Cat grooming: the right way to groom your cat's coat
If you own a cat, you know that keeping your furry friend looking and feeling their best is all part of the job. Cat grooming might seem like a fancy affair but it's pretty straightforward if you know what you're doing.
First things first, let's talk about brushes. Cats are all unique and their fur comes in different shapes and sizes. For short-haired cats, a bristle brush can work wonders. Long-haired kitties might prefer a slicker brush to keep those tangles in check.
Now, how often should you brush your cat? Short-haired cats are usually okay with a once-a-week session, while long-haired cats might need a quick brush every day. It's all about knowing your cat's coat and keeping it in check.
When you brush, remember to be gentle. Cats like a soft touch. Start with short strokes and see how your cat feels about it. If they seem okay with it, keep going - but if they seem uncomfortable don't push it. A few treats and some sweet talk can go a long way in making grooming time a positive experience.
Dealing with mats
Mats and tangles are the villains of the grooming world. If you spot one, don't pull it, as this can cause your cat a lot of pain. Instead, gently use a mat-splitter tool or, if things get out of control, consider a visit to the groomer or the vet, as they’re better at dealing with serious mats.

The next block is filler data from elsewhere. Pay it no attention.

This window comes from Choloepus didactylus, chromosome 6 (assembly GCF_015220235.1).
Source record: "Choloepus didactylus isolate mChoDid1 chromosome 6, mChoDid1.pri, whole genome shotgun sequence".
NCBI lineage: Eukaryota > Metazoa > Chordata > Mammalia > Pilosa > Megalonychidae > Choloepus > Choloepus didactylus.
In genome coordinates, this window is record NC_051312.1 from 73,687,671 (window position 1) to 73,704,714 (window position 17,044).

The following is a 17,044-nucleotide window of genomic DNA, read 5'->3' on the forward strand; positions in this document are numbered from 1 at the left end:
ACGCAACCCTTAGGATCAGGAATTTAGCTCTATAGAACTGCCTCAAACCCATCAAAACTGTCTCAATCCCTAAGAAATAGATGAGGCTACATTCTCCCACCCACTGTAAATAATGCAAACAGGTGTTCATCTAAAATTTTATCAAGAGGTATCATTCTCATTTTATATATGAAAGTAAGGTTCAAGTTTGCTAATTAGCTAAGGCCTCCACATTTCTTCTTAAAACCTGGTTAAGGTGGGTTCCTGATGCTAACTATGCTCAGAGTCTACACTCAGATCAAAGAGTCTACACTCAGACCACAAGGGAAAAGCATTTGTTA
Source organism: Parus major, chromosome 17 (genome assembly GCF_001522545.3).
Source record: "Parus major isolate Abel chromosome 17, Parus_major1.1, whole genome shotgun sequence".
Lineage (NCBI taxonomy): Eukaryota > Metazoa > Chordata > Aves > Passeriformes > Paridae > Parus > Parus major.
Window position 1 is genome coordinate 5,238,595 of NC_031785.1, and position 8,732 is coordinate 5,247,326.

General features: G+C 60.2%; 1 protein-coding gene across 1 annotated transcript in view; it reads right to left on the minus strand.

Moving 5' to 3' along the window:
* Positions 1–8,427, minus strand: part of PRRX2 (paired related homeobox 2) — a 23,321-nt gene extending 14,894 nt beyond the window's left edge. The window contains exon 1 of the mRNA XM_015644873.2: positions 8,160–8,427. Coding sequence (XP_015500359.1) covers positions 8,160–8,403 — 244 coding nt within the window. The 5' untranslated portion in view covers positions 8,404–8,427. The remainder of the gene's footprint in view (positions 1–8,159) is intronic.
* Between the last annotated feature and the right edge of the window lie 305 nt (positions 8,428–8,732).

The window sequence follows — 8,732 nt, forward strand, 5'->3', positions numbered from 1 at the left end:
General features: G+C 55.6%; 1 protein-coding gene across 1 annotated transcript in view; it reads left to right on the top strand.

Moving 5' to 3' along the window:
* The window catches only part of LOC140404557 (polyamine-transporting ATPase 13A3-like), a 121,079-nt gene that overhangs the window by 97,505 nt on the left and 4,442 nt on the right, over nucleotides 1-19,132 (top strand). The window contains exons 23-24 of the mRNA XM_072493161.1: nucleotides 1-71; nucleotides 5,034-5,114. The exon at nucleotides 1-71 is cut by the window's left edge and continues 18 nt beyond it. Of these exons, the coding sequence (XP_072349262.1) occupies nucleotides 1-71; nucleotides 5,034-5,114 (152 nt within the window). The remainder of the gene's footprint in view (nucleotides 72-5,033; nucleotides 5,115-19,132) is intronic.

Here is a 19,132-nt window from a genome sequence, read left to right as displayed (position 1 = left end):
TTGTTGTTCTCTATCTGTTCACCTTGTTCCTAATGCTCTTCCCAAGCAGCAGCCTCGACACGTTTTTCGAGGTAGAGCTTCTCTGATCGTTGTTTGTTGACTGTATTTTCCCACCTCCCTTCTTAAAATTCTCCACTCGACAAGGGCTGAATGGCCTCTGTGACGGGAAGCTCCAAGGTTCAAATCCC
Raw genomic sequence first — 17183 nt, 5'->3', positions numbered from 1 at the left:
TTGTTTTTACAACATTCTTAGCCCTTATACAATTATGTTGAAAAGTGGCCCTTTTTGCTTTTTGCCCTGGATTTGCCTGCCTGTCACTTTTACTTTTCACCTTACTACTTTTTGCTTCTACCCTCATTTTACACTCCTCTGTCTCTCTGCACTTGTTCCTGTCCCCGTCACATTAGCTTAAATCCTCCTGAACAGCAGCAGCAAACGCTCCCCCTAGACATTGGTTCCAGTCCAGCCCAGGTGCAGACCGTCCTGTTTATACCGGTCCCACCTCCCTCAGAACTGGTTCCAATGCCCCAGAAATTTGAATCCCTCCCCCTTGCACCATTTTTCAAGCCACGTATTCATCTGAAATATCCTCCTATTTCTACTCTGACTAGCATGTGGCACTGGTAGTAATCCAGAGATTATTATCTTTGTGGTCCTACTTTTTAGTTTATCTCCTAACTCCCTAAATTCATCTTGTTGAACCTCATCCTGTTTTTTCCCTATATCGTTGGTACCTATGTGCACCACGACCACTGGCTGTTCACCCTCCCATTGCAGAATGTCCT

While you're at it, don't forget to trim your cat’s claws. Trimming them is a must, not just for your furniture's sake but for your cat's comfort too. Get some cat nail clippers and snip off the sharp tips but be careful not to cut too close to the quick.
Generally, cats are pretty good at keeping themselves clean. You might not need to bathe them at all. But if your pet has a messy adventure or a medical reason calls for it, use a cat-friendly shampoo and rinse thoroughly.
Ears and eyes
While you're cleaning your cat, take a peek inside those fuzzy ears and check for any gunk or redness. You can gently clean around the ears with a damp cloth but don't stick anything in there. As for the eyes, look for any gunk or goop and if something seems off a vet visit is in order.
There is a misconception that you only need to treat cats for fleas if they have them. However, you should treat your cat regularly to help prevent fleas. Treat your cat on the same day each month to ensure continuous coverage.
For more information, please read our Best Flea Treatment for Cats blog post.